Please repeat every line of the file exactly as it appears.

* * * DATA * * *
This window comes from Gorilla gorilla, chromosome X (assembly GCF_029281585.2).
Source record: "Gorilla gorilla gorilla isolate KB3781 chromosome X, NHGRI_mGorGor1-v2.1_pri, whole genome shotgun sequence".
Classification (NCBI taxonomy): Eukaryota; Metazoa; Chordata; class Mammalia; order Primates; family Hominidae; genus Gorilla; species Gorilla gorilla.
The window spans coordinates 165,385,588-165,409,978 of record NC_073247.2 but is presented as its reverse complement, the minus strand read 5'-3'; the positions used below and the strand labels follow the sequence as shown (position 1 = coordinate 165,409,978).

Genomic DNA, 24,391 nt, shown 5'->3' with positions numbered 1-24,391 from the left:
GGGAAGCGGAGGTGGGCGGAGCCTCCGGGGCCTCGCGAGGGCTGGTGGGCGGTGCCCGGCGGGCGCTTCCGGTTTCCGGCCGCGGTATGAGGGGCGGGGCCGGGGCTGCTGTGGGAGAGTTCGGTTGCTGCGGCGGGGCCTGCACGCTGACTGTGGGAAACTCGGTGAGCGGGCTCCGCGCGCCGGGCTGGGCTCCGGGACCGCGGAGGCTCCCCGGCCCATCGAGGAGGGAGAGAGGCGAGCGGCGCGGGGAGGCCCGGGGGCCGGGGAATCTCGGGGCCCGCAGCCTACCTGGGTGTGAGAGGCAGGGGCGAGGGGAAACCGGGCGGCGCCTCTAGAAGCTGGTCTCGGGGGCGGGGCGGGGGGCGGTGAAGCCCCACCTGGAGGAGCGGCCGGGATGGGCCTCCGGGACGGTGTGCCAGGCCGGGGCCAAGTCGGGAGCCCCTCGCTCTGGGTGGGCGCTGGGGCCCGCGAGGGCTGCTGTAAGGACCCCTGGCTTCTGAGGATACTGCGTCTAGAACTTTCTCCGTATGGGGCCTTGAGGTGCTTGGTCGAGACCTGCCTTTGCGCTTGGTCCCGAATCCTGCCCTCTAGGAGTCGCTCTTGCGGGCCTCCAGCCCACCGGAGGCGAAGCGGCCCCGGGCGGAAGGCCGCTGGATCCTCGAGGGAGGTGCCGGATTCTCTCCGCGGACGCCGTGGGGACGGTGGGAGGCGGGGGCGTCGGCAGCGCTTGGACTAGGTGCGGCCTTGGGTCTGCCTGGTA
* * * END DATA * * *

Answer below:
This window comes from Gorilla gorilla, chromosome X (assembly GCF_029281585.2).
Source record: "Gorilla gorilla gorilla isolate KB3781 chromosome X, NHGRI_mGorGor1-v2.1_pri, whole genome shotgun sequence".
Classification (NCBI taxonomy): Eukaryota; Metazoa; Chordata; class Mammalia; order Primates; family Hominidae; genus Gorilla; species Gorilla gorilla.
The window spans coordinates 165,385,588-165,409,978 of record NC_073247.2 but is presented as its reverse complement, the minus strand read 5'-3'; the positions used below and the strand labels follow the sequence as shown (position 1 = coordinate 165,409,978).

Genomic DNA, 24,391 nt, shown 5'->3' with positions numbered 1-24,391 from the left:
GGGAAGCGGAGGTGGGCGGAGCCTCCGGGGCCTCGCGAGGGCTGGTGGGCGGTGCCCGGCGGGCGCTTCCGGTTTCCGGCCGCGGTATGAGGGGCGGGGCCGGGGCTGCTGTGGGAGAGTTCGGTTGCTGCGGCGGGGCCTGCACGCTGACTGTGGGAAACTCGGTGAGCGGGCTCCGCGCGCCGGGCTGGGCTCCGGGACCGCGGAGGCTCCCCGGCCCATCGAGGAGGGAGAGAGGCGAGCGGCGCGGGGAGGCCCGGGGGCCGGGGAATCTCGGGGCCCGCAGCCTACCTGGGTGTGAGAGGCAGGGGCGAGGGGAAACCGGGCGGCGCCTCTAGAAGCTGGTCTCGGGGGCGGGGCGGGGGGCGGTGAAGCCCCACCTGGAGGAGCGGCCGGGATGGGCCTCCGGGACGGTGTGCCAGGCCGGGGCCAAGTCGGGAGCCCCTCGCTCTGGGTGGGCGCTGGGGCCCGCGAGGGCTGCTGTAAGGACCCCTGGCTTCTGAGGATACTGCGTCTAGAACTTTCTCCGTATGGGGCCTTGAGGTGCTTGGTCGAGACCTGCCTTTGCGCTTGGTCCCGAATCCTGCCCTCTAGGAGTCGCTCTTGCGGGCCTCCAGCCCACCGGAGGCGAAGCGGCCCCGGGCGGAAGGCCGCTGGATCCTCGAGGGAGGTGCCGGATTCTCTCCGCGGACGCCGTGGGGACGGTGGGAGGCGGGGGCGTCGGCAGCGCTTGGACTAGGTGCGGCCTTGGGTCTGCCTGGTA